Boating Tips


Posted 6/10/2009

Reality Check
Whether you're considering putting a fresh outboard on your present boat, or you've found a deal on a classic sitting in your neighbor's backyard that just needs an outboard to be as good as new, you owe it to yourself to examine the boat thoroughly before spending your hard-earned money to repower.

Pay particular attention to the structural integrity of the hull. Use an awl or 16p nail to probe the transom (outboard bolt holes are good access points). If the wood feels mushy or oozes water, the transom needs replacement which can result in a lot of 
expensive work. Get in the boat and stomp on the floor. Soft areas mean the wood floor is bad (and the stringers as well in fiberglass boats); again, a major repair job.

Look for cracks around the outboard well (glass boats) and obvious signs of damage, repair or extreme use, regardless of the boat's material make-up.

You may even consider hiring a marine surveyor or other expert to determine a boat's condition. The small investment in expertise on the front end could save you thousands in the long run. It just doesn't make sense to spend money on a new outboard for a boat that isn't really worth refurbishing.

Rigging & Accessories 
The boat passed its physical with flying colors and you've negotiated a great price on a new outboard, now you need to figure out what parts and pieces from your old outboard you can use with the new outboard. You also need to make a list of things that will need to be replaced to accommodate the new outboard.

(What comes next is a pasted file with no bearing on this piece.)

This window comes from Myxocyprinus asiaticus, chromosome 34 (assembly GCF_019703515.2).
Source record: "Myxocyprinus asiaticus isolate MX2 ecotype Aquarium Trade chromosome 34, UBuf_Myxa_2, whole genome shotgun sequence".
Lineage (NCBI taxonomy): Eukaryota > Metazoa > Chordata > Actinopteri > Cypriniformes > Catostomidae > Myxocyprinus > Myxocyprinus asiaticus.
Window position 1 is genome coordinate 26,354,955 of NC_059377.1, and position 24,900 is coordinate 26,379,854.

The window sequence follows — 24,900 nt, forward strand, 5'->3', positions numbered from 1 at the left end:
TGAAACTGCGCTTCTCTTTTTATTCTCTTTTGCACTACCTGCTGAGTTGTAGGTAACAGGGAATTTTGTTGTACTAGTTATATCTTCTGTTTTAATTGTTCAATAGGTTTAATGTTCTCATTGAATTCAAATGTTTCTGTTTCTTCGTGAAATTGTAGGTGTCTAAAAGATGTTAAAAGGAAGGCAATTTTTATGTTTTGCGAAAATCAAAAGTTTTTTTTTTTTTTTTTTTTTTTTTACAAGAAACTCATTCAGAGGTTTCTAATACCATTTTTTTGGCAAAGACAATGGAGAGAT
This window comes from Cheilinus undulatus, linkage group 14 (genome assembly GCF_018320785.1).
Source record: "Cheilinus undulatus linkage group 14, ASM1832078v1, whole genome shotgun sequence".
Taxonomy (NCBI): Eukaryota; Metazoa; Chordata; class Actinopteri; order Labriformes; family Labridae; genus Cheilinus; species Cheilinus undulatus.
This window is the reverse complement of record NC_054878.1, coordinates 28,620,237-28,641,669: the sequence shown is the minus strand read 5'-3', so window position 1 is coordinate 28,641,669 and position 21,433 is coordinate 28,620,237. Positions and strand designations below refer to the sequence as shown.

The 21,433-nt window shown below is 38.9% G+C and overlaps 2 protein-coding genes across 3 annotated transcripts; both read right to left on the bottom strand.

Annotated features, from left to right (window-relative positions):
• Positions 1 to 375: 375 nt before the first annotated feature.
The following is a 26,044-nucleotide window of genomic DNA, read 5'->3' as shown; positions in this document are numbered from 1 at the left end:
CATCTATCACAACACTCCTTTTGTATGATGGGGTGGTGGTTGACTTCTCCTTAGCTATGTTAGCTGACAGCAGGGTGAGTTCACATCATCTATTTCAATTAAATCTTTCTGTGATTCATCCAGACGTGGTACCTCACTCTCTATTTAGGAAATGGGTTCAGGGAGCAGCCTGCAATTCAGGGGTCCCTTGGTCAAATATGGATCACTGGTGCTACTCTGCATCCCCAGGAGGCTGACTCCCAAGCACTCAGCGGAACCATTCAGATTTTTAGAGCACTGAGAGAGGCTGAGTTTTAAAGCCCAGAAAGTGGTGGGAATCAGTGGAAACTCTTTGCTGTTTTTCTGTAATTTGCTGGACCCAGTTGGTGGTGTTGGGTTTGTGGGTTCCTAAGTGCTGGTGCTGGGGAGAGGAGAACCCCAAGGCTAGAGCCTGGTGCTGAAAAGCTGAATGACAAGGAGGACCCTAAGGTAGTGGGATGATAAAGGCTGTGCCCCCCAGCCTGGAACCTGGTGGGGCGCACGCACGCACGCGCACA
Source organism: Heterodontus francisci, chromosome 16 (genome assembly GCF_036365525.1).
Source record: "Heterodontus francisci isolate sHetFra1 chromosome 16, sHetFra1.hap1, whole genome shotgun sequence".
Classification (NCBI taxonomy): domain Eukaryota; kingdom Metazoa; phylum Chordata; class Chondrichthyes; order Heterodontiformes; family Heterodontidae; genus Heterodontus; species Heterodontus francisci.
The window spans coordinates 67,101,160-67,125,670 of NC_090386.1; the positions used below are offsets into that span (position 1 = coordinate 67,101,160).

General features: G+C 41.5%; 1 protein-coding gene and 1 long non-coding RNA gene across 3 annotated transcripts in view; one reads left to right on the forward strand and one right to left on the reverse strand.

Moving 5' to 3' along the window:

Here are a couple of partial lists to get the thought processes going:
Old Stuff You Might Be Able to Reuse
• Gas tank
• Analog gauges
• Steering system
• Battery
• Remote control unit (and throttle/shift cables) if the new outboard is the same brand as the old one


Things You May Need for New Outboard
• Wiring harness(es) (including ignition switch)
• Remote control unit
• Throttle and shift cables
• Digital instruments 
• Battery
• Propeller

We recommend replacing the wiring harnesses when repowering. Old wiring can cause all kinds of heartache, even with a new outboard. If the new outboard is a similar size to the old one, you might be able to use the old prop, but go ahead and spring for a new propeller and hardware. You can keep the old prop as a spare.

Other Considerations 
Make sure that the new outboard has the proper shaft length (15, 20, 25, or 30 inches) for the boat's transom, and that it doesn't exceed the boat manufacturer's maximum recommended horsepower as stated on the official capacity plate.

The bottom line is that repowering can be a viable solution to extending your boat's life, if the boat is healthy and the job is done well.

Need more specifics? Click on to get the scoop on repowering or to find a Yamaha dealer near you.